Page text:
Other broadcast networks have pushed into the market, including Univision’s TeleFutura, Spanish Broadcasting System’s Mega TV, Liberman Broadcasting’s Estrella TV, LATV, Vasallovision and TV Azteca’s Azteca America.

Some are carried on stations’ main channels; others on their digital multicast subchannels.

According to SNL Kagan, there are 324 Spanish-language TV stations now on the air, not counting the multicast channels.

There are also plenty of cable TV networks targeting Hispanics, but only about 10 with significant distribution. Top players include Univision’s Galavision, which launched in 1979. It’s typically the most-watched Hispanic cable network.

Others include Telemundo’s bilingual mun2, the privately owned English-language network Si TV, sports networks ESPN Deportes, Fox Sports en Espanol, GolTV, CNN en Espanol and Discovery en Espanol.

Advances in Hispanic media are due in part to improvements in media measurement, although critics say there’s still a lot of room for improvement.

Nielsen, for instance, ditched its Hispanic-only surveys in 2007 and folded Latinos into its national and local samples, included with national people meter ratings and local people meter data in Los Angeles, New York, Chicago and Miami.

Moreover, the Census Bureau since the early 2000s has been doing a better job of keeping tabs on all demographic groups in between the decennial censuses with its annual American Community Survey.

Due in large part to that better tracking, media watchers do not believe the findings of the 2010 Census will be the surprise that the 2000 census was.

What they do expect is that the census will reveal that the size of the Hispanic population will have again soared, likely to more than 50 million.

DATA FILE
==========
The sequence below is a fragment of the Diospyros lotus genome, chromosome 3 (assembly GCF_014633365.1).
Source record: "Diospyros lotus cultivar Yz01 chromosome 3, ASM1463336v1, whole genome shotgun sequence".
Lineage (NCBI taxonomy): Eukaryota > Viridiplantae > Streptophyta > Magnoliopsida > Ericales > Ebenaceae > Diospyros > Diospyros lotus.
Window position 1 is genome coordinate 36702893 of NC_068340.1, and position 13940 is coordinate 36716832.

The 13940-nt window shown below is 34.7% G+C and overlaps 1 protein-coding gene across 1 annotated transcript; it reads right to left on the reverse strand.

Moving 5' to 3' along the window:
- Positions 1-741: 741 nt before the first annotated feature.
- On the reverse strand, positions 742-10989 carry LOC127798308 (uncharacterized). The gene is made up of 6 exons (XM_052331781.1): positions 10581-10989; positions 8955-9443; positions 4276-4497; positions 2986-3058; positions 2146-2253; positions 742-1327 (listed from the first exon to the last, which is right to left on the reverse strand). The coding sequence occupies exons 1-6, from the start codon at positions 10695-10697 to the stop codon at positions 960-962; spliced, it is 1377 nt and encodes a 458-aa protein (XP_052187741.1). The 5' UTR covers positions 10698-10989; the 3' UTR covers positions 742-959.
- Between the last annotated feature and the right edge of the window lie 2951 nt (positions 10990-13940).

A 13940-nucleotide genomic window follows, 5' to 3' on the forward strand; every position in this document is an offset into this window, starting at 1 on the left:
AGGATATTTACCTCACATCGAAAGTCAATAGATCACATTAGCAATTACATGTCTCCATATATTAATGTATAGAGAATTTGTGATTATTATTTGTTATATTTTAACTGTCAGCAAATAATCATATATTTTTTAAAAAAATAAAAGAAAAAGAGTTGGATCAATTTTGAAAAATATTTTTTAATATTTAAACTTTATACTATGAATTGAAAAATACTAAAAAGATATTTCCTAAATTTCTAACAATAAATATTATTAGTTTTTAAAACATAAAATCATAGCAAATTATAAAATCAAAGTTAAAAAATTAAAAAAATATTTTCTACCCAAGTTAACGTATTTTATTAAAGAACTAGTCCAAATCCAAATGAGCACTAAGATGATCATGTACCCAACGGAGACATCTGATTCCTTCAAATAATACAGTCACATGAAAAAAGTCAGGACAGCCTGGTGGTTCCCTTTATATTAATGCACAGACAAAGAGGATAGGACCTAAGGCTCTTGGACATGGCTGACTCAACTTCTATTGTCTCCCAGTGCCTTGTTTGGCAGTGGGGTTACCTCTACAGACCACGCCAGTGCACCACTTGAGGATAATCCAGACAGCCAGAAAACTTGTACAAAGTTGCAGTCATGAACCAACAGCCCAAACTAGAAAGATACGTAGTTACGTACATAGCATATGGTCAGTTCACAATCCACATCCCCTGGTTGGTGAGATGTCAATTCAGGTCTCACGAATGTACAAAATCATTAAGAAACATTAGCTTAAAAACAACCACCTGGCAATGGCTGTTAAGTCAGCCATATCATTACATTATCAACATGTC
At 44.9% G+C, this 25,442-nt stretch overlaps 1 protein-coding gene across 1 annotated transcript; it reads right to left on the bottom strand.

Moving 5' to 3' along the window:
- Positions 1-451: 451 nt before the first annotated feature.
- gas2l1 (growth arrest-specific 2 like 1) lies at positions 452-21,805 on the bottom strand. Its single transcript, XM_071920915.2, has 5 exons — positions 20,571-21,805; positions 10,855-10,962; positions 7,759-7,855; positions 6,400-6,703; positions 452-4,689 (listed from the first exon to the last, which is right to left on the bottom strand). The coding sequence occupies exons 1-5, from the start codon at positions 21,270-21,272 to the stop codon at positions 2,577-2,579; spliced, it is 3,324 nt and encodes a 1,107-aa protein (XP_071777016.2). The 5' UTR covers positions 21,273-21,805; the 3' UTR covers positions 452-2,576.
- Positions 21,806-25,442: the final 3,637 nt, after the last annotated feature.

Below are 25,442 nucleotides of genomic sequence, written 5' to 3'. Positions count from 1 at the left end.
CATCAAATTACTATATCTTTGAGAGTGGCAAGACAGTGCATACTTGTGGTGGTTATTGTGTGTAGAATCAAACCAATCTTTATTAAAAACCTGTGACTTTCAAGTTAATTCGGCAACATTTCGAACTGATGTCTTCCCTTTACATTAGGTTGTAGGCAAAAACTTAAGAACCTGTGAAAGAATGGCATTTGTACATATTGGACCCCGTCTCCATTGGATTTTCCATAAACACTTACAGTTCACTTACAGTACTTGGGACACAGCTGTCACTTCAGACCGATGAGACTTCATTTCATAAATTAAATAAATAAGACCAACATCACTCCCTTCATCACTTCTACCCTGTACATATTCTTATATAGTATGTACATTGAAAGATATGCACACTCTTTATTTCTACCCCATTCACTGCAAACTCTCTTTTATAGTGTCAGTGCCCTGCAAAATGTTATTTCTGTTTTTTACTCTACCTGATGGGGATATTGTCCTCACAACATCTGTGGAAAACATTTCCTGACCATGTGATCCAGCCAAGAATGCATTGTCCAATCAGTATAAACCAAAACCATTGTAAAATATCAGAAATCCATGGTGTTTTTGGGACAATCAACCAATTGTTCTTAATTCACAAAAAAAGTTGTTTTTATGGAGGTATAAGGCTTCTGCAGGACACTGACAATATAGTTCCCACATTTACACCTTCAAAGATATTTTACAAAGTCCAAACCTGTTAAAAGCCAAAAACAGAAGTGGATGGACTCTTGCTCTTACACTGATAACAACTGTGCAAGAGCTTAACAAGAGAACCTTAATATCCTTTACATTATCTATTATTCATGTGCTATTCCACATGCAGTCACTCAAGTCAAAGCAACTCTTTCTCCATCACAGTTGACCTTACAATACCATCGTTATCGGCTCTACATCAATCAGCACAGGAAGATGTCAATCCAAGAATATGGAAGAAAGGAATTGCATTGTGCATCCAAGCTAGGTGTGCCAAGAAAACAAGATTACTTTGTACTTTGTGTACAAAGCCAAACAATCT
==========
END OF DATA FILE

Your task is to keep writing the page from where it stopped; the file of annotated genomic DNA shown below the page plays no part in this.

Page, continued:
But, more than that, the census is expected to tell a story of a Hispanic population that is becoming increasingly diverse — the language spoken at home is changing — and more spread out around the country.

“What we are going to see is Spanish-language media in new geographic areas that haven’t traditionally had Hispanic broadcast like Charlotte, N.C., Arkansas and markets in parts of Washington state,” says Gisela Girard, president-COO of ad agency Creative Civilization and chair of the Association of Hispanic Advertising Agencies (AHAA). “Advertisers in these areas are realizing they need to communicate with cultural relevance to increasingly larger segments of their populations.”

The wider distribution of the Hispanic population is something that Nielsen and other media measurement companies have been keeping an eye on for years.

In 2000, the 10 largest Hispanic DMAs accounted for 57% of the Hispanic population, according to Nielsen. Now, just 52% live in the top 10 Hispanic DMAs — Los Angeles, New York, Miami, Houston, Dallas, Chicago, Phoenix, San Antonio, San Francisco and Harlingen-Weslaco-Brownsville-McAllen, Texas.